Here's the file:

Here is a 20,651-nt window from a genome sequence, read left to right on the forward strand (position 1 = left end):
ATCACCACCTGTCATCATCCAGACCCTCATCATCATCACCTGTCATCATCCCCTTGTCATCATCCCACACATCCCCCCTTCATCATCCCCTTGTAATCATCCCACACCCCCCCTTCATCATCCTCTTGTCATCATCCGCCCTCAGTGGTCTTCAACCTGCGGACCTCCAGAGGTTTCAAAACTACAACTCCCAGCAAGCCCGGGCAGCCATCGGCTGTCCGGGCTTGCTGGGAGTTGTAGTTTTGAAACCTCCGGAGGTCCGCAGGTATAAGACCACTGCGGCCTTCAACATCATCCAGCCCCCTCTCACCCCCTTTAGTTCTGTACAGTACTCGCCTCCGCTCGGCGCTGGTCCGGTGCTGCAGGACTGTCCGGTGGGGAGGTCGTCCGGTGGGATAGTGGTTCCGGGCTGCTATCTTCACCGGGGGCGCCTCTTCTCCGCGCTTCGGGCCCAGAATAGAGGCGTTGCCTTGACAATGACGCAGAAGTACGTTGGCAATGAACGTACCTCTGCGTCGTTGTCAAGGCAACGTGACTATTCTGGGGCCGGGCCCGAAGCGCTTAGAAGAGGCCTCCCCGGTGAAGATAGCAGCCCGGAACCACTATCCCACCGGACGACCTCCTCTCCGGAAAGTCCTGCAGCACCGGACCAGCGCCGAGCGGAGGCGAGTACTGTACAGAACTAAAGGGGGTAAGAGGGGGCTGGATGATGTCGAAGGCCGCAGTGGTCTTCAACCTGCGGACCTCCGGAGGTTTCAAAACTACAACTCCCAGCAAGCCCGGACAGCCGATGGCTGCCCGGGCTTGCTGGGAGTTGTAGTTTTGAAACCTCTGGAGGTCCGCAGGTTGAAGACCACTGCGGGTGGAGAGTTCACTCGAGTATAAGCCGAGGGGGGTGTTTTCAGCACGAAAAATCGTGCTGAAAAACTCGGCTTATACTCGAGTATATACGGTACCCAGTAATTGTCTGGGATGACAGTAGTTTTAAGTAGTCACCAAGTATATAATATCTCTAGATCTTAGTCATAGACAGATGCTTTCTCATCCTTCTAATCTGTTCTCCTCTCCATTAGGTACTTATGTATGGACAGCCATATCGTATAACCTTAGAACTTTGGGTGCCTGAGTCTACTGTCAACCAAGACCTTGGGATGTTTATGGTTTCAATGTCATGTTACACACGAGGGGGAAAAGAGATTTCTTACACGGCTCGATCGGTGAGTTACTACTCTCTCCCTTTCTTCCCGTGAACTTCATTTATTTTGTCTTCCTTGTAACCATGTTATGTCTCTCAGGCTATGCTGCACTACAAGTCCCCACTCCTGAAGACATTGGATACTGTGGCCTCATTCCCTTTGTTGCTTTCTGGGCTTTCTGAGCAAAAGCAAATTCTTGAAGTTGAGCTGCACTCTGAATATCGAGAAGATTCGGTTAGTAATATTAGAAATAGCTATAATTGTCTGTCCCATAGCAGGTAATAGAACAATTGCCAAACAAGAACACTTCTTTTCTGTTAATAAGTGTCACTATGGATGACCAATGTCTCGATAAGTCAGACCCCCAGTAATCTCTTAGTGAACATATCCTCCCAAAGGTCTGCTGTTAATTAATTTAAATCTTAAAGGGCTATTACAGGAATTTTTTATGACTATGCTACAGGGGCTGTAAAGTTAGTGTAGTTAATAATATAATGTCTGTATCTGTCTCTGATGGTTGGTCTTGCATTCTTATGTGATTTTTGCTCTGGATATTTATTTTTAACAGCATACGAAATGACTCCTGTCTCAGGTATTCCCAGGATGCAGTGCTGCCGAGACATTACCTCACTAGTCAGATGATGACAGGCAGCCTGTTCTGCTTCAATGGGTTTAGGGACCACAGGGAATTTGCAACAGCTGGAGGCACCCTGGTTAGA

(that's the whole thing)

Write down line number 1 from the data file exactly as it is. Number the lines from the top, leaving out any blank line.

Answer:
Here is a 20,651-nt window from a genome sequence, read left to right on the forward strand (position 1 = left end):